When I was 10 years old, baseball was my life. When I wasn’t playing some form of it with my youthful contemporaries, I was thinking about it, talking about it or arguing about it with friends, family or strangers too kind and/or slow to escape from a babbling, sports- obsessed pre-adolescent.

However playing baseball all the time didn’t necessarily mean excelling at it. During a recent spring cleaning, I came across a pair of ancient trophies I recognized instantly as the only two such awards I ever received.

Ironically, I did very little to earn either of those dusty keepsakes.

I got the first one as a third-grader, in my initial season of organized baseball. I was on the Hawks, our community’s Little League kingpins. We steamrolled every other team because we had three large, athletic, scary 12-year-olds who could out-hit, out-pitch and out-run just about every other kid in town.

As an undersized first-year player, my contributions consisted of shouting shrill encouragement to teammates, chasing foul balls, coaching first base and warming up pitchers between innings.

The only times I actually played was when our opponents were the Lions, a team so inept that no amount of harm the other two Hawks 9-year-olds and I could do during the first half of the game was so horrific that it couldn’t be undone by the studs alongside us in the starting lineup, or by the far more competent kids who took our places at the start of the fourth inning.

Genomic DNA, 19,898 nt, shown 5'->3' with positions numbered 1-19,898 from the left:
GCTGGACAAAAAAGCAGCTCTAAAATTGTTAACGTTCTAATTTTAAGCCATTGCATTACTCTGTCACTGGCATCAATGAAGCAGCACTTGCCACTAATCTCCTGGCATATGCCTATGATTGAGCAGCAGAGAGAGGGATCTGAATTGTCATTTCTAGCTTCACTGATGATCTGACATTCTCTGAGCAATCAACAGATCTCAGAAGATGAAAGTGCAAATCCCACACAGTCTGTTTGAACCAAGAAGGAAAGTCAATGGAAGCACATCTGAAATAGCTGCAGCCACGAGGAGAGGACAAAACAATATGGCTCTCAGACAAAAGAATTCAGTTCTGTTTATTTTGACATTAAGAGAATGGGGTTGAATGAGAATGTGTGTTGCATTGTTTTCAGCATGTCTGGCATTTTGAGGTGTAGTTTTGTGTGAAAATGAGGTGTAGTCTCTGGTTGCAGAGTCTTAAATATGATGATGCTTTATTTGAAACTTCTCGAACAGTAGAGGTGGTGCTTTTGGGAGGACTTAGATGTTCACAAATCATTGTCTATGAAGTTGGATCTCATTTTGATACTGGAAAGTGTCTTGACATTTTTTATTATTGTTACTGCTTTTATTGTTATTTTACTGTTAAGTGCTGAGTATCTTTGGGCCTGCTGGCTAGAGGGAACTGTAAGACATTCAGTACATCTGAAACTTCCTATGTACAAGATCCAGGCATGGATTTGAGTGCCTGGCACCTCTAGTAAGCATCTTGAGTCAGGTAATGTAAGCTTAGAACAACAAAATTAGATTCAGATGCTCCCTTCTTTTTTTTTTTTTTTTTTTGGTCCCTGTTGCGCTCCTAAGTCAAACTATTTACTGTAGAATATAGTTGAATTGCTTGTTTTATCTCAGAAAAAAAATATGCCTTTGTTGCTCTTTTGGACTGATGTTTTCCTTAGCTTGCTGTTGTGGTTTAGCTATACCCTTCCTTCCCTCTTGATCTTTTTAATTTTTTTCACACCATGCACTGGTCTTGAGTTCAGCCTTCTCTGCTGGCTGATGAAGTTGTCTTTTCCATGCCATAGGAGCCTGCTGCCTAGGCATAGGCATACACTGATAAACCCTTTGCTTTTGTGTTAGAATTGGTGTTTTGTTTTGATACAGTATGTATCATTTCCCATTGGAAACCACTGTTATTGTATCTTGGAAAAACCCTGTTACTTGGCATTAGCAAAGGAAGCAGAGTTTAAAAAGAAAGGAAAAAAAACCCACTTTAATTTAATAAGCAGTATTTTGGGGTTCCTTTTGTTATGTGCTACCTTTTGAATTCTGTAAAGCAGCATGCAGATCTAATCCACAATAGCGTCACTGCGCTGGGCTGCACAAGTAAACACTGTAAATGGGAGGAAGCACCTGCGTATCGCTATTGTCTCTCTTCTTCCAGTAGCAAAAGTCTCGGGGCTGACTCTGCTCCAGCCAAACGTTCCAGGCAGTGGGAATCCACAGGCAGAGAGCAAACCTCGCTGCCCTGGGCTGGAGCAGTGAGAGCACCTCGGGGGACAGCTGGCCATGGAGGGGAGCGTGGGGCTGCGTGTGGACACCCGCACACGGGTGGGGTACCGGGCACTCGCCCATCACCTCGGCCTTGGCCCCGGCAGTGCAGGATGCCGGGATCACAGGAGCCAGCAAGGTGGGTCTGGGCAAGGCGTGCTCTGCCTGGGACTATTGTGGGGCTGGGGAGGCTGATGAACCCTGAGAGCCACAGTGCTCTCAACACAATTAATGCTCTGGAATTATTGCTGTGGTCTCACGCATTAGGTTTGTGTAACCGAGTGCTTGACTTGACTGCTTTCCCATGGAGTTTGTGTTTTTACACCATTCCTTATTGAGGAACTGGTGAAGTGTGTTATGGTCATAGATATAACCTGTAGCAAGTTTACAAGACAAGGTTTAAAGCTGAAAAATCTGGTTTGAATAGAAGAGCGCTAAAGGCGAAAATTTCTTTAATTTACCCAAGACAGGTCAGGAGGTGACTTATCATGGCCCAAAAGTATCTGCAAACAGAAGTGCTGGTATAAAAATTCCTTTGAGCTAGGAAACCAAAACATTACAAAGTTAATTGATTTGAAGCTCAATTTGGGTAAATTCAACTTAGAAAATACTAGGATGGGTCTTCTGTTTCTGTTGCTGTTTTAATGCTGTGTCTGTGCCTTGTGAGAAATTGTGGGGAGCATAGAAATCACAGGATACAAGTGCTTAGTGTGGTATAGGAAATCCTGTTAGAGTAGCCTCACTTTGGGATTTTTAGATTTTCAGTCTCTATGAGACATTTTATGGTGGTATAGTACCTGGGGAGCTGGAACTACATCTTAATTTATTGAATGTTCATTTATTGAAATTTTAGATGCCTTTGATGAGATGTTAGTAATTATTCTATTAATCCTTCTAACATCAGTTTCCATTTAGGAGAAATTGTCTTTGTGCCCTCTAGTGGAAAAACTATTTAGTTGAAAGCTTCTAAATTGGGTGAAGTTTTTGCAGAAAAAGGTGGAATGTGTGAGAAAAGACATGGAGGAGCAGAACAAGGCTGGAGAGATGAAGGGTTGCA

Nearly two decades later, I collected my second athletic memento.

The slow-pitch softball team I was playing for had gotten off to a promising start when, in midseason, I was offered a terrific job in my chosen field of endeavor. The only drawback: Accepting it involved moving 4,000 miles away, and doing so within a week’s time.

I felt guilty about abandoning my teammates, even though they all professed to be far more thrilled about my getting a long-sought-after opportunity than disappointed about losing their leadoff hitter and left-centerfielder.

I shouldn’t have worried. The team, which had triumphed in seven of ten games with me in the lineup, won 21 of 22 after my departure, storming to the league title.

I played on lots of other teams during my extended boyhood, but all my teammates and I got for engaging in healthy exercise while being members of numerous non-winning squads were a whole lot of great memories of having fun with our friends.

Which, in retrospect, was infinitely more meaningful than any tangible award. Because unlike 4-inch metallic batters posing atop tiny slabs of faux marble, treasured recollections can become more vivid with time.

And they don’t require dusting off every three decades or so.


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